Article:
Fact #7: Compensation is NOT a lawsuit.
A worker’s compensation claim should not be confused with filing a lawsuit against your employer for injuries sustained on the job! If you are injured and receive compensation from an insurance company to help cover medical care or lost wages, this compensation claim is NOT the same as filing a lawsuit against your employer. If you file a compensation claim and win, compensation will be paid by an insurance company rather than awarded in court.
Fact #8: Compensation claims should not impact hiring practices.
If you are looking for work after being injured on the job, this does not mean that a compensation claim will automatically disqualify you from being hired. Compensation claims should not impact your ability to be employed and compensation may even help cover costs associated with training programs or education so that you can find work!
Types of Coverage
There are two types of compensation that can be paid out to employees who have been injured or become ill on the job: medical care and cash benefits. Medical coverage often includes reimbursement for therapy, surgeries, drug prescriptions, treatments procedures, and hospital stays while cash compensation takes the form of compensation checks or lump sum payments.
The Average Cost of Workers Compensation Insurance
According to the Law Office of Benjamin Schwartz, in 2012 employers paid $0.71 per every $100 in wages for workers’ compensation insurance premiums on average. This is up from an average cost of $0.63 in 2011 and represents a 26% increase in compensation costs.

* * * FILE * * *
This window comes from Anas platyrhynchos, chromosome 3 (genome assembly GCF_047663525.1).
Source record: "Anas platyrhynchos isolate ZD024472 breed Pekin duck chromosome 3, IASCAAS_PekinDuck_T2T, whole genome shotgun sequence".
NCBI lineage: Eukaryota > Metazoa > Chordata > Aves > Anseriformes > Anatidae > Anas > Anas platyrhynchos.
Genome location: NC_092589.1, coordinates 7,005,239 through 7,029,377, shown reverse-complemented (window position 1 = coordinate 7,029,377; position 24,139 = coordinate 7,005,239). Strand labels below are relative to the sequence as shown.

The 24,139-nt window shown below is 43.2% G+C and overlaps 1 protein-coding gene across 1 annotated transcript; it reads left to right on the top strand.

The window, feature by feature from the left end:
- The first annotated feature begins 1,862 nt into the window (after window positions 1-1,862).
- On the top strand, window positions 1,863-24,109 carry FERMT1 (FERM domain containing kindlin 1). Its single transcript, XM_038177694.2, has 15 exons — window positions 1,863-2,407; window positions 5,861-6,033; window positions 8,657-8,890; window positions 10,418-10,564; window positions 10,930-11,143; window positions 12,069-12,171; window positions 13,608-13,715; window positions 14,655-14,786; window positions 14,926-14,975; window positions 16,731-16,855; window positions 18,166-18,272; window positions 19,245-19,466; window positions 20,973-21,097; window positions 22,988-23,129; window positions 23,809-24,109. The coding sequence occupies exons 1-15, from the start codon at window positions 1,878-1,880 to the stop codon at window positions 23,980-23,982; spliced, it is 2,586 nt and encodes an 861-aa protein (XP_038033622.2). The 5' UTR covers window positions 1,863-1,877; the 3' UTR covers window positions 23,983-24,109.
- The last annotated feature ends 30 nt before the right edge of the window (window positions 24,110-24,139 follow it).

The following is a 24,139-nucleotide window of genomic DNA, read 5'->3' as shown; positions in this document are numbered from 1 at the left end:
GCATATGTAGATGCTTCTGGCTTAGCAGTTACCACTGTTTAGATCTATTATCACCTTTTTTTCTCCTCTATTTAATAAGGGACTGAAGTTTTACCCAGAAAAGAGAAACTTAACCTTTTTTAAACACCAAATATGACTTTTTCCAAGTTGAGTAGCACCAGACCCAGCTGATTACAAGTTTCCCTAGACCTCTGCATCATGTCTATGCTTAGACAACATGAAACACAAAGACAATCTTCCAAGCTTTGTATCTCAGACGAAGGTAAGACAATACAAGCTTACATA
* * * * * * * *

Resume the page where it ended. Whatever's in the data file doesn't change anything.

When to File a Workers Compensation Claim
Employees should file workers’ compensation claims as soon as they are injured or become ill because, in most cases, the legal period of time for you to make your claim is only two years from the date that the injury occurred! If you wait too long it could be deemed “concealed” and your compensation claim will be denied.
What you Need to Know if You Are Injured
If an employee is injured at work, they should immediately contact their employer or supervisor so that the situation can be documented properly for their worker’s compensation insurance company. The sooner you file a compensation claim, the better! It makes no difference if you were injured by a coworker, boss, or even your own negligence.
As mentioned above there are several important facts about workers’ compensation that individuals should know before they file their compensation claim. If the compensation claim is denied because of an error on behalf of the employee it will not be reinstated! It can also give rise to other legal issues such as a lawsuit for compensation or litigation.
Understanding the different types of disability claims is a critical element in making sure you receive the benefits that are rightfully owed to you. If you have any questions or concerns about whether your injury meets one of these definitions, don’t hesitate to get in touch with the legal experts! This will allow you to get what you deserve when it comes to workers’ compensation benefits.